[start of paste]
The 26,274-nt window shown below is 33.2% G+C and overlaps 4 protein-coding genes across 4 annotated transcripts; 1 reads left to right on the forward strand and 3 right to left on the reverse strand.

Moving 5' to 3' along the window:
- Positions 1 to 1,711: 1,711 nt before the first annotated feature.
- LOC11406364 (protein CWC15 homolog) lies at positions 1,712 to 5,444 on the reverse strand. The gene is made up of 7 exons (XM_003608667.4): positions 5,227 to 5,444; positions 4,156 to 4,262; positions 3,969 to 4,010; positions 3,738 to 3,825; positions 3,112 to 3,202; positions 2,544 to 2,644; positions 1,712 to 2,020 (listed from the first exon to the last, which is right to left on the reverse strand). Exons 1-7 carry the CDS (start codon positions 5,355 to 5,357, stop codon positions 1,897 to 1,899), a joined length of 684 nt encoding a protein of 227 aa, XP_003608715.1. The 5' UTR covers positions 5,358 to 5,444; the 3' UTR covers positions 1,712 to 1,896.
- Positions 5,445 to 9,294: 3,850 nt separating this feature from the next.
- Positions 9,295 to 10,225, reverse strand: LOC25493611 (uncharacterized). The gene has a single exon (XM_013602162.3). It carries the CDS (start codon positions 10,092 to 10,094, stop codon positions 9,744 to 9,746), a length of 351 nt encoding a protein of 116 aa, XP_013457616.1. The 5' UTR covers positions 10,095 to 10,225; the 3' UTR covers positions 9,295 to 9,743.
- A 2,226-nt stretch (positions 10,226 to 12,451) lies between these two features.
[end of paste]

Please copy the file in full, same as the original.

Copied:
The 26,274-nt window shown below is 33.2% G+C and overlaps 4 protein-coding genes across 4 annotated transcripts; 1 reads left to right on the forward strand and 3 right to left on the reverse strand.

Moving 5' to 3' along the window:
- Positions 1 to 1,711: 1,711 nt before the first annotated feature.
- LOC11406364 (protein CWC15 homolog) lies at positions 1,712 to 5,444 on the reverse strand. The gene is made up of 7 exons (XM_003608667.4): positions 5,227 to 5,444; positions 4,156 to 4,262; positions 3,969 to 4,010; positions 3,738 to 3,825; positions 3,112 to 3,202; positions 2,544 to 2,644; positions 1,712 to 2,020 (listed from the first exon to the last, which is right to left on the reverse strand). Exons 1-7 carry the CDS (start codon positions 5,355 to 5,357, stop codon positions 1,897 to 1,899), a joined length of 684 nt encoding a protein of 227 aa, XP_003608715.1. The 5' UTR covers positions 5,358 to 5,444; the 3' UTR covers positions 1,712 to 1,896.
- Positions 5,445 to 9,294: 3,850 nt separating this feature from the next.
- Positions 9,295 to 10,225, reverse strand: LOC25493611 (uncharacterized). The gene has a single exon (XM_013602162.3). It carries the CDS (start codon positions 10,092 to 10,094, stop codon positions 9,744 to 9,746), a length of 351 nt encoding a protein of 116 aa, XP_013457616.1. The 5' UTR covers positions 10,095 to 10,225; the 3' UTR covers positions 9,295 to 9,743.
- A 2,226-nt stretch (positions 10,226 to 12,451) lies between these two features.